Tabletop Inspiration - DnD and Pathfinder

Paizo Publishing's Pathfinder
Most people involved in creative writing (or any kind of creative task, really) can tell you that inspiration can come from the most unexpected of places. For me, the perfect example comes straight from that banner image at the top of this post. When I started playing Dungeons & Dragons, and more specifically
, Pathfinder, half a decade ago I never would have thought that those games would be one of the biggest reasons I was able to finally finish writing my first novel (pending publication...hopefully). But, as I said, inspiration pounces when you least expect it.

For those of you who are not familiar with D&D (where have you been?), it's a tabletop role-playing game designed by Gary Gygax and Dave Arneson back in 1974. In it, one player (the DM, or Dungeon Master) serves as both storyteller and referee, creating and maintaining the setting or scenario in which the game takes place (sometimes called the Campaign). Other players create their own character to form an adventuring party in this setting or scenario in order to fight enemies, find treasure, solve mysteries, all while their character grows and becomes more powerful and formidable.

Wizard's of the Coast's Dungeons & Dragons
Pathfinder is an extension and modification of D&D created by Paizo Publishing in 2009 after Wizards of the Coast, owners of Dungeons & Dragons, decided not to renew their contract with Paizo. Upon Wizard's announcement to release D&D 4th Edition (leaving behind the then current 3.5 Edition), Paizo decided to modify 3.5 into what they called Pathfinder, releasing it under the Open Game License. It has been well received and many prefer it to this day, much like myself. Though, Dungeons & Dragons is still a wonderful gaming and socializing experience.

As you can probably tell from the game descriptions I gave above, both D&D and Pathfinder (or any tabletop role-playing game, for that matter) offer an incredibly creative experience for anyone who decides to play it. In every aspect, your imagination is your only limitation. As a player, you have the ability to create and shape your character in almost any way you see fit. It really only depends on how much work you put into it (and the setting that the Dungeon Master has chosen for the game). I've seen everything from half-orc bounty and monster hunters, to jovial goblin sorceresses; a carefree, go-with-the-flow monk made of stone, to a sarcastic dwarf who could teleport and heal others. And lets not forget the elderly yet spunky and spry monk, or the half-elf summoner who thought his human sized, part ape, part spider, part crab pet named Shelly was beautiful and didn't understand why the guards kept chasing them out of the city.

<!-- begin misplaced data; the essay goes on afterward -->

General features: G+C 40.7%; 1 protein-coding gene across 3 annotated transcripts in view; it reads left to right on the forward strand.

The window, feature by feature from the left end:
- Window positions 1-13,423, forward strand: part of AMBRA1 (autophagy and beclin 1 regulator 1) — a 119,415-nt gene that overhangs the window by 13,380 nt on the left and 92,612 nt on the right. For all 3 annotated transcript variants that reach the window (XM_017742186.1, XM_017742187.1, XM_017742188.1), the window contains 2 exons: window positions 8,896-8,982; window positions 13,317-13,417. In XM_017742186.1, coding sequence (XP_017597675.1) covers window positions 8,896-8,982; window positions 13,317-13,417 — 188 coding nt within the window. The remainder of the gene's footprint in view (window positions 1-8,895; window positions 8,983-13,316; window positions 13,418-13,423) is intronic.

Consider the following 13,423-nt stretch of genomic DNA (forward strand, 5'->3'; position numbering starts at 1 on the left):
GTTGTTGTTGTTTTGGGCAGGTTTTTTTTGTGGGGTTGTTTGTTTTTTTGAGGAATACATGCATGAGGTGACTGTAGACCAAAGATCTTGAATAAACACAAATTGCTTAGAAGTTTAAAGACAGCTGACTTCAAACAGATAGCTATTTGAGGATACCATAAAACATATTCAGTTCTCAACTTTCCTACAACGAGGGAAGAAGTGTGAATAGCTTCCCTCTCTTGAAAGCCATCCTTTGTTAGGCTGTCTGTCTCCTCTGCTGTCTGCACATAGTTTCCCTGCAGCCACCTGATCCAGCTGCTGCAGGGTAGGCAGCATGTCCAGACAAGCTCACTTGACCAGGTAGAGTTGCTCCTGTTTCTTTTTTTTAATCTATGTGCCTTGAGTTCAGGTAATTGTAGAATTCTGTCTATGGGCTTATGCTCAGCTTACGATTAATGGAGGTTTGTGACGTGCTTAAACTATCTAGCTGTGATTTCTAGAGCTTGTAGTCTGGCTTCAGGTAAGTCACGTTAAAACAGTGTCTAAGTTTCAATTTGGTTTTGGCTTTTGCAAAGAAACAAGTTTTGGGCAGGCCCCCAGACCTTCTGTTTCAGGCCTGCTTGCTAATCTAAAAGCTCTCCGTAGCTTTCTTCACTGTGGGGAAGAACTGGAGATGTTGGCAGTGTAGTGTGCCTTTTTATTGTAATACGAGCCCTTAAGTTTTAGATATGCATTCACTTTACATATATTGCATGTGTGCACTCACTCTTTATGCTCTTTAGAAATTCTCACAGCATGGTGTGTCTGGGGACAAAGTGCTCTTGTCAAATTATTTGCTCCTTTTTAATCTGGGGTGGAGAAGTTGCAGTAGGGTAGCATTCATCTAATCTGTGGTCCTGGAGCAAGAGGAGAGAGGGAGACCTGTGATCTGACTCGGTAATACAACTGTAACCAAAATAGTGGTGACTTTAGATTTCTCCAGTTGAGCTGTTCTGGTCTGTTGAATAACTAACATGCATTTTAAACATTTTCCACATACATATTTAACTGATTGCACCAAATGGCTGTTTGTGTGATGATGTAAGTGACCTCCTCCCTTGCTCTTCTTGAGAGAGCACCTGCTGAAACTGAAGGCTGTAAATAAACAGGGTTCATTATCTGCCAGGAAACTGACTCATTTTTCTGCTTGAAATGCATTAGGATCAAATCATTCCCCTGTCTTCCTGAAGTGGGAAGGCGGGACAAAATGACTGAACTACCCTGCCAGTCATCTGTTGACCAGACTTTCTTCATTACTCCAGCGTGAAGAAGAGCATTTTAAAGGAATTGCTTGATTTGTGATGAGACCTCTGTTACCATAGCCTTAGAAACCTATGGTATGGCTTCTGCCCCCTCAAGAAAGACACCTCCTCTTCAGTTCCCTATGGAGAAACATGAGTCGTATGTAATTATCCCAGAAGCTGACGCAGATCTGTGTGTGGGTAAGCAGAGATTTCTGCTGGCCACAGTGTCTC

As a Dungeon Master, you are the teller of the story and creator of the world and the setting in which the game takes place. You are every inhabitant in the world that is not one of the other players, both good and evil, lawful and chaotic. You are also the flow of the game, the series of events that keep things moving, the sudden and surprising turns the situations take in order to keep the game fun and interesting. I've been the player and the DM, but it is in this role that I truly found my creative spark that pushed me forward to creating and ultimately finishing my first novel.

While creating my first campaign, I found myself researching both the rule books and fantasy and storytelling in general for hours at a time, looking for great ideas or anything that could make my setting seem like something people would want to play. As the game started and the other players took to the world I had created, my mind was always swirling with new ideas for new stories and directions to take their characters in. After the campaign had gone on for some time, I began to log what was happening, just something to satiate my creative need that had come alive with a vengeance when I was in this role. Soon, I found that I was actually writing a story, one that I had been wanting to write for some time but just couldn't find the drive or the creative firepower to kick it off. But Pathfinder had done just that.

Today, I try to play as much as I can with my friends. It's a fantastic way for friends to get together, share laughs (make no mistake, it gets completely ridiculous much of the time), and just have fun while being creative in a way that you don't really get to with anything else. But more than that for me, I've discovered that inspiration just comes easier for me when I'm forced to think of new and exciting ways to push my swords and sorcery, high fantasy setting to new heights and new adventures. My time as a DM even shows in my writing sometimes (as one of my friends and editor can tell you), for better or worse.

When it comes to inspiration, some people read, some people work out, some people meditate, and some people unflinchingly stare at their would-be creation until inspiration comes knocking. Me? I play Pathfinder. And it seems to work out quite well.


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